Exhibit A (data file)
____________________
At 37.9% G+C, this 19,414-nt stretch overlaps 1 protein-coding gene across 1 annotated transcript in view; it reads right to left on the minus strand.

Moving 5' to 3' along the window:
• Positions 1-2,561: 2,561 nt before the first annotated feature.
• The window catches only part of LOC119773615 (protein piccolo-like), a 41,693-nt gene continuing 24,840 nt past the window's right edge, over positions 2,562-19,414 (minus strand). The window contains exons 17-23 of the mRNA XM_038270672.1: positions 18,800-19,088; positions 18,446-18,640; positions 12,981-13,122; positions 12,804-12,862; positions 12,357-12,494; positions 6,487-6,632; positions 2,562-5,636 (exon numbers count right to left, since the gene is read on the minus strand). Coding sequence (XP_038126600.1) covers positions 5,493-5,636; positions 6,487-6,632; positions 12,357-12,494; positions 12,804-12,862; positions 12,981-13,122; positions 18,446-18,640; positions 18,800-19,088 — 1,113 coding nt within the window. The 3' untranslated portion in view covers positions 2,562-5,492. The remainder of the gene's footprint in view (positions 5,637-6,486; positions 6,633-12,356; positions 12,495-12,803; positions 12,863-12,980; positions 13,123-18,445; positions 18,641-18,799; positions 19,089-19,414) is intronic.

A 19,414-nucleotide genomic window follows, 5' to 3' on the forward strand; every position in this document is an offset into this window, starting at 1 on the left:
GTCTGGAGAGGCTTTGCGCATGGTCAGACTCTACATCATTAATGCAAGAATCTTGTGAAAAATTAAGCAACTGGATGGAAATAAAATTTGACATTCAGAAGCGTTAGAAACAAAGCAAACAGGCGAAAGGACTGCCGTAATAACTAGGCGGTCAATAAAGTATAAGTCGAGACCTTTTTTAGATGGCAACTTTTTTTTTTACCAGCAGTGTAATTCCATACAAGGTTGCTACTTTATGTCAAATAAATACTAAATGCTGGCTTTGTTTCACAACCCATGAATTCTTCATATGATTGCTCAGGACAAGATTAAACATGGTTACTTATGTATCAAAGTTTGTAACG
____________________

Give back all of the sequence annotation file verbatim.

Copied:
At 37.9% G+C, this 19,414-nt stretch overlaps 1 protein-coding gene across 1 annotated transcript in view; it reads right to left on the minus strand.

Moving 5' to 3' along the window:
• Positions 1-2,561: 2,561 nt before the first annotated feature.
• The window catches only part of LOC119773615 (protein piccolo-like), a 41,693-nt gene continuing 24,840 nt past the window's right edge, over positions 2,562-19,414 (minus strand). The window contains exons 17-23 of the mRNA XM_038270672.1: positions 18,800-19,088; positions 18,446-18,640; positions 12,981-13,122; positions 12,804-12,862; positions 12,357-12,494; positions 6,487-6,632; positions 2,562-5,636 (exon numbers count right to left, since the gene is read on the minus strand). Coding sequence (XP_038126600.1) covers positions 5,493-5,636; positions 6,487-6,632; positions 12,357-12,494; positions 12,804-12,862; positions 12,981-13,122; positions 18,446-18,640; positions 18,800-19,088 — 1,113 coding nt within the window. The 3' untranslated portion in view covers positions 2,562-5,492. The remainder of the gene's footprint in view (positions 5,637-6,486; positions 6,633-12,356; positions 12,495-12,803; positions 12,863-12,980; positions 13,123-18,445; positions 18,641-18,799; positions 19,089-19,414) is intronic.

A 19,414-nucleotide genomic window follows, 5' to 3' on the forward strand; every position in this document is an offset into this window, starting at 1 on the left:
GTCTGGAGAGGCTTTGCGCATGGTCAGACTCTACATCATTAATGCAAGAATCTTGTGAAAAATTAAGCAACTGGATGGAAATAAAATTTGACATTCAGAAGCGTTAGAAACAAAGCAAACAGGCGAAAGGACTGCCGTAATAACTAGGCGGTCAATAAAGTATAAGTCGAGACCTTTTTTAGATGGCAACTTTTTTTTTTACCAGCAGTGTAATTCCATACAAGGTTGCTACTTTATGTCAAATAAATACTAAATGCTGGCTTTGTTTCACAACCCATGAATTCTTCATATGATTGCTCAGGACAAGATTAAACATGGTTACTTATGTATCAAAGTTTGTAACG